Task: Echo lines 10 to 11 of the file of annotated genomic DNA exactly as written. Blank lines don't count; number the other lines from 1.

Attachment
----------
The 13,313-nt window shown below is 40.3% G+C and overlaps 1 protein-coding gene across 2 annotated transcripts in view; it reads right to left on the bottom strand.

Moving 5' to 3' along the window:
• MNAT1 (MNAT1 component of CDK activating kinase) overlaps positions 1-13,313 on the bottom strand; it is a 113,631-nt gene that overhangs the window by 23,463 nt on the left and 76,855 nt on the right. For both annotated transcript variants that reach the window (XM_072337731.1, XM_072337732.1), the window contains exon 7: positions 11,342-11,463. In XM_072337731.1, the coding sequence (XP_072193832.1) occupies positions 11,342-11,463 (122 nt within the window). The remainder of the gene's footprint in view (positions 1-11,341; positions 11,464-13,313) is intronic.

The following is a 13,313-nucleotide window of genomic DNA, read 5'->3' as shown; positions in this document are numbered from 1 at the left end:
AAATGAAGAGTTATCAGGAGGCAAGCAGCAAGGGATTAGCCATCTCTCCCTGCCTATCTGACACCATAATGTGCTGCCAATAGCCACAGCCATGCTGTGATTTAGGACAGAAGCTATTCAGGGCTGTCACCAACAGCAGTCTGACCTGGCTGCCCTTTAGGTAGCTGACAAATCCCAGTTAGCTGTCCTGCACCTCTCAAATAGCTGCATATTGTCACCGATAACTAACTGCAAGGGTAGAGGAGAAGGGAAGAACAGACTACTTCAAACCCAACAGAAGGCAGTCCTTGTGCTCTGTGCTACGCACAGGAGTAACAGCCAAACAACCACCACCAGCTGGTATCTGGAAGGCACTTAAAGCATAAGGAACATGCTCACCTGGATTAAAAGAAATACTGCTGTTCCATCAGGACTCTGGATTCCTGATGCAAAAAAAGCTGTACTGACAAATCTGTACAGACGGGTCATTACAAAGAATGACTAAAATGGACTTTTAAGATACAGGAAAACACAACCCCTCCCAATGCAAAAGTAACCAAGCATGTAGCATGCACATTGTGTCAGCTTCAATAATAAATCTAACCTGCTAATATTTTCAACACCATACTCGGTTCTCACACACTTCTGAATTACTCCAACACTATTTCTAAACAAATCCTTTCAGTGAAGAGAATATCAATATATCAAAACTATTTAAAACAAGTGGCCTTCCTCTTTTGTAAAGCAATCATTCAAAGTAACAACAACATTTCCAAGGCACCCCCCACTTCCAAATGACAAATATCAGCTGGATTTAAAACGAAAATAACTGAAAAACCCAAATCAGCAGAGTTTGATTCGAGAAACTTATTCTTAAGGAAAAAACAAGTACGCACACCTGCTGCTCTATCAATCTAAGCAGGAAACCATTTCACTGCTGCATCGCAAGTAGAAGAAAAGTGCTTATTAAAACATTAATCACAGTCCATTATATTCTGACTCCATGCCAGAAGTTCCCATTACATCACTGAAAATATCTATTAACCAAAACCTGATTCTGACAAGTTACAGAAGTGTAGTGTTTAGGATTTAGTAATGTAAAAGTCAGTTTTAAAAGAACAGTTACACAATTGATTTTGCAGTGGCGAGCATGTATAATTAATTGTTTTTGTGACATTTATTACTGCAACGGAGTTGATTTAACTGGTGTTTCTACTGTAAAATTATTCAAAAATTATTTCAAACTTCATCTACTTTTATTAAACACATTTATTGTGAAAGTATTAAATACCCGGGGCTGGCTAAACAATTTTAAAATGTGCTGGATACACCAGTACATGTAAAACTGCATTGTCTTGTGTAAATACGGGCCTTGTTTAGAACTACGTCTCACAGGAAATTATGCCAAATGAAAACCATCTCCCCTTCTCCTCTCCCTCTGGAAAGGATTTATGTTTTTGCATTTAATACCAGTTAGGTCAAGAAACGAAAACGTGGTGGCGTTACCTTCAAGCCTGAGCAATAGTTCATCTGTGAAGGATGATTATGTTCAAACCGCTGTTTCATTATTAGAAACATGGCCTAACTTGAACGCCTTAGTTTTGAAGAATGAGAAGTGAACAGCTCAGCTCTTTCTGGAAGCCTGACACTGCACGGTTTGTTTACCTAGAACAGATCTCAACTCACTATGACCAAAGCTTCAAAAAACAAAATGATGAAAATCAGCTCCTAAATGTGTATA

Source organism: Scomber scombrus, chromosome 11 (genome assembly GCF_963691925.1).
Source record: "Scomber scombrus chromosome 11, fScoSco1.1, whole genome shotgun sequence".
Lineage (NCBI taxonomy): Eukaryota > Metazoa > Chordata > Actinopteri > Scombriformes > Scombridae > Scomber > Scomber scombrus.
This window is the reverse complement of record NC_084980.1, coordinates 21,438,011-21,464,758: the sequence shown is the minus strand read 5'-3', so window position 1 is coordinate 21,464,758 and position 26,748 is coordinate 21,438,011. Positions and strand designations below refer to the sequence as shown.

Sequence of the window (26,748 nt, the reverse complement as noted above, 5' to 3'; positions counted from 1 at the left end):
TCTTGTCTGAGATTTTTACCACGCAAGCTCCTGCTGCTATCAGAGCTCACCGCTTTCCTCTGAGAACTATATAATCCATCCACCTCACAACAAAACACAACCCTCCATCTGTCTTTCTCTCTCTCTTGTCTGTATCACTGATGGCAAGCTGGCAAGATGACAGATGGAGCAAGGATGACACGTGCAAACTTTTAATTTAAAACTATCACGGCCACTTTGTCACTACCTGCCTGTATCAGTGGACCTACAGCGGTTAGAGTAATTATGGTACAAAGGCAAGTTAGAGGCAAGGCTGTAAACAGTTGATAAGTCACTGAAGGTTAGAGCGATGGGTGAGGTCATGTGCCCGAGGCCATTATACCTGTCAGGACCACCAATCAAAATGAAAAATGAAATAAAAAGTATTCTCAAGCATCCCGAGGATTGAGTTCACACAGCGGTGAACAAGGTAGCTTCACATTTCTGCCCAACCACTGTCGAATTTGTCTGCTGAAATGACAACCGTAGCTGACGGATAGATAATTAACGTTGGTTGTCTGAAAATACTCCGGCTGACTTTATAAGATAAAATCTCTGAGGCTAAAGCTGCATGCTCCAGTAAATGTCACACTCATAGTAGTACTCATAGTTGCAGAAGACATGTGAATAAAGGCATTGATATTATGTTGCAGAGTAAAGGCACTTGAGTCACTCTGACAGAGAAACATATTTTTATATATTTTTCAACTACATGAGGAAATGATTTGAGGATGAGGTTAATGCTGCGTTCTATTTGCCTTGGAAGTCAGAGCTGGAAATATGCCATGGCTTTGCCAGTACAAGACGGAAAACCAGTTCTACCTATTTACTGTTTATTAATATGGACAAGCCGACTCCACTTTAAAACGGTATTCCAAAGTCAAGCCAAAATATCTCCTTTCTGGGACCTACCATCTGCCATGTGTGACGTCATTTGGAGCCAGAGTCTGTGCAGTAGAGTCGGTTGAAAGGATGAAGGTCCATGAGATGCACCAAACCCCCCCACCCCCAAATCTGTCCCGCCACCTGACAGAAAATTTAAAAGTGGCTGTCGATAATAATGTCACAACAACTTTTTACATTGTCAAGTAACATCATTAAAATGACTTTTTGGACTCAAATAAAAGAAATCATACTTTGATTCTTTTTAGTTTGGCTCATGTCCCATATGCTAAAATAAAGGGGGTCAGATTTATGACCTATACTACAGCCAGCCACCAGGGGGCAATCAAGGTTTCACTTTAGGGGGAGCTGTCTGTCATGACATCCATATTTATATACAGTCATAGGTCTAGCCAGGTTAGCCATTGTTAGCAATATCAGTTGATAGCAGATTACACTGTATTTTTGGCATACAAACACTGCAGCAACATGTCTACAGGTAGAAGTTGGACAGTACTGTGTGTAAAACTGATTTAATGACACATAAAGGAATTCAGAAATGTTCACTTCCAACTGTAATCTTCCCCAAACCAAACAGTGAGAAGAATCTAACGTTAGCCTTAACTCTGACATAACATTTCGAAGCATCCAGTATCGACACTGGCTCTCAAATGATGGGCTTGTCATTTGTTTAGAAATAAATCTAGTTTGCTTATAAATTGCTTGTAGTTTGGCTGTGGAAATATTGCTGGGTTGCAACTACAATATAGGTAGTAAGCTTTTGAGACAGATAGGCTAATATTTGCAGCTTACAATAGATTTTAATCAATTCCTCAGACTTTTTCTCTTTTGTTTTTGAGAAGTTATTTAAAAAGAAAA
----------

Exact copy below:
Sequence of the window (26,748 nt, the reverse complement as noted above, 5' to 3'; positions counted from 1 at the left end):
TCTTGTCTGAGATTTTTACCACGCAAGCTCCTGCTGCTATCAGAGCTCACCGCTTTCCTCTGAGAACTATATAATCCATCCACCTCACAACAAAACACAACCCTCCATCTGTCTTTCTCTCTCTCTTGTCTGTATCACTGATGGCAAGCTGGCAAGATGACAGATGGAGCAAGGATGACACGTGCAAACTTTTAATTTAAAACTATCACGGCCACTTTGTCACTACCTGCCTGTATCAGTGGACCTACAGCGGTTAGAGTAATTATGGTACAAAGGCAAGTTAGAGGCAAGGCTGTAAACAGTTGATAAGTCACTGAAGGTTAGAGCGATGGGTGAGGTCATGTGCCCGAGGCCATTATACCTGTCAGGACCACCAATCAAAATGAAAAATGAAATAAAAAGTATTCTCAAGCATCCCGAGGATTGAGTTCACACAGCGGTGAACAAGGTAGCTTCACATTTCTGCCCAACCACTGTCGAATTTGTCTGCTGAAATGACAACCGTAGCTGACGGATAGATAATTAACGTTGGTTGTCTGAAAATACTCCGGCTGACTTTATAAGATAAAATCTCTGAGGCTAAAGCTGCATGCTCCAGTAAATGTCACACTCATAGTAGTACTCATAGTTGCAGAAGACATGTGAATAAAGGCATTGATATTATGTTGCAGAGTAAAGGCACTTGAGTCACTCTGACAGAGAAACATATTTTTATATATTTTTCAACTACATGAGGAAATGATTTGAGGATGAGGTTAATGCTGCGTTCTATTTGCCTTGGAAGTCAGAGCTGGAAATATGCCATGGCTTTGCCAGTACAAGACGGAAAACCAGTTCTACCTATTTACTGTTTATTAATATGGACAAGCCGACTCCACTTTAAAACGGTATTCCAAAGTCAAGCCAAAATATCTCCTTTCTGGGACCTACCATCTGCCATGTGTGACGTCATTTGGAGCCAGAGTCTGTGCAGTAGAGTCGGTTGAAAGGATGAAGGTCCATGAGATGCACCAAACCCCCCCACCCCCAAATCTGTCCCGCCACCTGACAGAAAATTTAAAAGTGGCTGTCGATAATAATGTCACAACAACTTTTTACATTGTCAAGTAACATCATTAAAATGACTTTTTGGACTCAAATAAAAGAAATCATACTTTGATTCTTTTTAGTTTGGCTCATGTCCCATATGCTAAAATAAAGGGGGTCAGATTTATGACCTATACTACAGCCAGCCACCAGGGGGCAATCAAGGTTTCACTTTAGGGGGAGCTGTCTGTCATGACATCCATATTTATATACAGTCATAGGTCTAGCCAGGTTAGCCATTGTTAGCAATATCAGTTGATAGCAGATTACACTGTATTTTTGGCATACAAACACTGCAGCAACATGTCTACAGGTAGAAGTTGGACAGTACTGTGTGTAAAACTGATTTAATGACACATAAAGGAATTCAGAAATGTTCACTTCCAACTGTAATCTTCCCCAAACCAAACAGTGAGAAGAATCTAACGTTAGCCTTAACTCTGACATAACATTTCGAAGCATCCAGTATCGACACTGGCTCTCAAATGATGGGCTTGTCATTTGTTTAGAAATAAATCTAGTTTGCTTATAAATTGCTTGTAGTTTGGCTGTGGAAATATTGCTGGGTTGCAACTACAATATAGGTAGTAAGCTTTTGAGACAGATAGGCTAATATTTGCAGCTTACAATAGATTTTAATCAATTCCTCAGACTTTTTCTCTTTTGTTTTTGAGAAGTTATTTAAAAAGAAAA